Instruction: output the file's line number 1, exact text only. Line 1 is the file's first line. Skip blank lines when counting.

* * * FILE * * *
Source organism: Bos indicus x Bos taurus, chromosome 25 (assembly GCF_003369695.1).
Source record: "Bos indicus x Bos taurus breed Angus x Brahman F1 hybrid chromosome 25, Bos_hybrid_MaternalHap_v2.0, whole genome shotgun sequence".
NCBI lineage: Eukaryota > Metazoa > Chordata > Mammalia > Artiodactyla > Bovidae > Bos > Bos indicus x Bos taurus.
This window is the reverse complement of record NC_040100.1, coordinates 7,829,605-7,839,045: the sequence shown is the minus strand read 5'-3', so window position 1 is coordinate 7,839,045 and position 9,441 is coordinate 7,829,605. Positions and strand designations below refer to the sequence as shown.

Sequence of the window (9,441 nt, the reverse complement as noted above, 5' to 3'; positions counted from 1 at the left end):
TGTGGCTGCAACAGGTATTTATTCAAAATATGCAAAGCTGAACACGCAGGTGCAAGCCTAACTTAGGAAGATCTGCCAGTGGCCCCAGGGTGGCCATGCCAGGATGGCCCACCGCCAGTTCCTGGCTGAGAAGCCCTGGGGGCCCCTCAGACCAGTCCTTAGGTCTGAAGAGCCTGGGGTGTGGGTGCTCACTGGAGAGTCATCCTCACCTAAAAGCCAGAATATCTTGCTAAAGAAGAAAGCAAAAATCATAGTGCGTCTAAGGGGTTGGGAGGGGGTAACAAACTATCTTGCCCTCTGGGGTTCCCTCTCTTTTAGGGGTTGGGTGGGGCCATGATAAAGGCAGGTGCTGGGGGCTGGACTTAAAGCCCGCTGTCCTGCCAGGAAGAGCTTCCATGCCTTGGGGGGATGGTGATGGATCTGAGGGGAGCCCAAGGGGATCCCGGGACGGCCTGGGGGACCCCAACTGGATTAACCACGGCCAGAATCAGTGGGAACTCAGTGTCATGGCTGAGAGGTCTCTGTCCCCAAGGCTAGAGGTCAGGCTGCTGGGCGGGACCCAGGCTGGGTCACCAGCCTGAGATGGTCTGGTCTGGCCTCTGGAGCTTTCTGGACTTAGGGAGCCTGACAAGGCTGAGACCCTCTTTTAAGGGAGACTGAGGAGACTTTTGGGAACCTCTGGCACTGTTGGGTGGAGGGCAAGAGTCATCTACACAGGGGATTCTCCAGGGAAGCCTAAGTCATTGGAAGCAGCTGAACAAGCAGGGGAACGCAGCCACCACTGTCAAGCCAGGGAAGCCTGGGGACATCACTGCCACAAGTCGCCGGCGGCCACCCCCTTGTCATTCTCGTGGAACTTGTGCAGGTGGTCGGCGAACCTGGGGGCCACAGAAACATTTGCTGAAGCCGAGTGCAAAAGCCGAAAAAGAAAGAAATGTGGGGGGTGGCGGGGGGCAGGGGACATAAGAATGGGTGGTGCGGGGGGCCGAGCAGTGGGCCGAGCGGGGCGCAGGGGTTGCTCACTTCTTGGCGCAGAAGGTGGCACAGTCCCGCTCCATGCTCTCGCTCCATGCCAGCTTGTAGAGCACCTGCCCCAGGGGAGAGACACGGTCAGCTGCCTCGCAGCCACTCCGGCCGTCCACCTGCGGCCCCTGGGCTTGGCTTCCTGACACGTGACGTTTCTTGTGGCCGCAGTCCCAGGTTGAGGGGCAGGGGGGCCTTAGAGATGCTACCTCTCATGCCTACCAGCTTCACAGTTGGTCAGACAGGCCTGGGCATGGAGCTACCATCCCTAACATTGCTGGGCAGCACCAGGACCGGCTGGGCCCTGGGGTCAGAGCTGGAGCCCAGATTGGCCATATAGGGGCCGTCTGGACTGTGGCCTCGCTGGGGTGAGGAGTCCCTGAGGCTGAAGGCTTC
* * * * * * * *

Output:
Source organism: Bos indicus x Bos taurus, chromosome 25 (assembly GCF_003369695.1).